No union contract this semester


By Chris Cunningham
The Scene staff

Bargaining on an adjunct faculty contract is taking longer than expected.

Union leaders had predicted that St. Louis Community College adjuncts would be voting on a contract proposal by the end of last year. But bargainers haven’t agreed on issues related to job security and haven’t started talking about pay.

“We know this is the part that gets more complicated,” said Kathy Ratino, union bargaining committee member. “But this is the part that adjuncts care the most about. The easy stuff is over. The more complex stuff is what we are dealing with now.”

Ratino, who teaches communications at Forest Park, said it is “hard to say” when a contract proposal will be ready for a vote. The next scheduled meeting for the union and college bargaining committees is May 24.

“We are in the last couple of issues, but they are big ones,” Ratino said.

STLCC adjuncts voted 188-15 in October of 2015 to unionize with Service Employees International Union Local 1. Since that time, the union and college bargaining committees have met 15 times. A contract would cover nearly 600 adjuncts on all STLCC campuses.

Job-security issues range from adjuncts getting compensated for planning a class that later gets canceled to adjuncts being guaranteed the right to keep teaching the same class.

“If you have been teaching a class for five years, if there is no problem with your performance, you shouldn’t see someone new teaching that class,” said Steven Taylor, a union bargaining committee member who teaches math on the Wildwood campus.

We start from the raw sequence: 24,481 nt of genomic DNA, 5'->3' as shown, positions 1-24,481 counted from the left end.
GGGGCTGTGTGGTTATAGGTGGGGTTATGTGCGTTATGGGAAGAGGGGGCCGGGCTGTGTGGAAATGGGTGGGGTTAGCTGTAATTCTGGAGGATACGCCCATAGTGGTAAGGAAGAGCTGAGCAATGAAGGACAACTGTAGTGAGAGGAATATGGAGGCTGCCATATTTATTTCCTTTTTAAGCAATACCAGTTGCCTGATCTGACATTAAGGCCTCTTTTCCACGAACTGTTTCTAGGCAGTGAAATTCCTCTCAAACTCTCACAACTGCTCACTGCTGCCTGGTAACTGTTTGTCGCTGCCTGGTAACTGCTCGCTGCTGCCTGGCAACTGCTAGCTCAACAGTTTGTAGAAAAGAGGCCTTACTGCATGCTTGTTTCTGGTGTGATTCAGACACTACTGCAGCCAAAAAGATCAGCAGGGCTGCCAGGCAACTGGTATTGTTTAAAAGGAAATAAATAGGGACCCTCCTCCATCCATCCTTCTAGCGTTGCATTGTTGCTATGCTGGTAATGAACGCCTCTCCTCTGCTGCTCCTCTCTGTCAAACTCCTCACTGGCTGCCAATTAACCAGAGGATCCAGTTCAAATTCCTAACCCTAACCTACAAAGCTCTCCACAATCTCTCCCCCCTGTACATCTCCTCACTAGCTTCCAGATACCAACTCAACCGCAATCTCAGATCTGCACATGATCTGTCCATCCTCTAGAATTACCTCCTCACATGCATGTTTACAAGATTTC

Bargainers haven’t talked about any financial issues, including adjunct pay, Taylor said.

“Pay for those who are highly trained, who are responsible for teaching courses in mathematics, science, history and English … The pay at this point is not appropriate,” he said. “We would like to see a greater consideration for our services, which is currently underwhelming.”

Would higher adjunct pay force a reduction in the number of faculty positions? Taylor doesn’t think so.

“We are cognizant of the fact that there are economic realities, but there is room for improvement in pay without jeopardizing the number of positions,” he said.

Bob Thumith, STLCC’s labor relations manager and college bargaining team member, did not respond to multiple phone calls seeking comment.

The union and college reportedly have come to agreement on several issues, including academic freedom and an adjunct grievance procedure.

Last month, the union encouraged adjuncts to start wearing buttons that read, “Adjuncts for a Fair Contract.”

“It gives people the opportunity to talk to students and other faculty about the issues,” Ratino said. “(Some may ask) ‘What is that pin for?’ Some people don’t know there is a difference between adjuncts and other kinds of professors.”

Taylor wore his button on the Wildwood campus last month.

“Most students assume you are a full-time professor, so I think many were shocked that they were taking so many classes with adjunct professors,” he said. “It was also a good opening for a conversation about the topic of a fair contract.”